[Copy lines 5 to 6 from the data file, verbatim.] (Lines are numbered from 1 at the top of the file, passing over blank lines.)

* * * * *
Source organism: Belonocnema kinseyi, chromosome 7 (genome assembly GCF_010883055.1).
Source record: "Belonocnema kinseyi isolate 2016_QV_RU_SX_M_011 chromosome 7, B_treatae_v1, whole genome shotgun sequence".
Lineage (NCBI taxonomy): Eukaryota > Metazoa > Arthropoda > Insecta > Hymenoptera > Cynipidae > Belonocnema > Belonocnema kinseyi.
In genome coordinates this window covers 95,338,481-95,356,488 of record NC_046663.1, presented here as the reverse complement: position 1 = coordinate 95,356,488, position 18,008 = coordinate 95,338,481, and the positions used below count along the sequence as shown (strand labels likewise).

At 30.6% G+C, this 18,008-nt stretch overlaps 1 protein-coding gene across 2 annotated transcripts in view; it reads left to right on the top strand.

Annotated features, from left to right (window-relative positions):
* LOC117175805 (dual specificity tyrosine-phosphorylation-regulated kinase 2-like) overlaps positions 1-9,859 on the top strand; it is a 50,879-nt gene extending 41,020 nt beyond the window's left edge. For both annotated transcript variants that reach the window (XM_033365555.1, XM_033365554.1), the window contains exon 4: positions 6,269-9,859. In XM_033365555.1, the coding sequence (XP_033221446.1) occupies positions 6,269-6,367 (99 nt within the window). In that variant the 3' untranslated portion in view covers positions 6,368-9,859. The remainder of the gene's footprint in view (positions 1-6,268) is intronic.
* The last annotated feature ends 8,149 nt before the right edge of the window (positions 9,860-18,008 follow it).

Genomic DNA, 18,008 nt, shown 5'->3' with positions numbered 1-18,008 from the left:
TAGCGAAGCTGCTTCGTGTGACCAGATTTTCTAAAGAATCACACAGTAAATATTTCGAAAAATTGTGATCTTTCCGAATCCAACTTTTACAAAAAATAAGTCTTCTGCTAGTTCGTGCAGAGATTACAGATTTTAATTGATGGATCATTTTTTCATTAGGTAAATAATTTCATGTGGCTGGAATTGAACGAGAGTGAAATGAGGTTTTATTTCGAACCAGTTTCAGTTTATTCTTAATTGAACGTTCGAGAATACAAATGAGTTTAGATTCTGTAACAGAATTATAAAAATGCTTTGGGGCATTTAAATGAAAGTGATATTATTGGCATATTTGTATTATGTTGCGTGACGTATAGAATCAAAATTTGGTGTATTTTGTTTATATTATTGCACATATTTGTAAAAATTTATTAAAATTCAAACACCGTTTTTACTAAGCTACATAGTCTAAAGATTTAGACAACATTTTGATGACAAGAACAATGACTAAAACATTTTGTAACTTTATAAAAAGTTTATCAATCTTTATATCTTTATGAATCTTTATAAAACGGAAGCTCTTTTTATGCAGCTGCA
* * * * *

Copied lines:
At 30.6% G+C, this 18,008-nt stretch overlaps 1 protein-coding gene across 2 annotated transcripts in view; it reads left to right on the top strand.

Annotated features, from left to right (window-relative positions):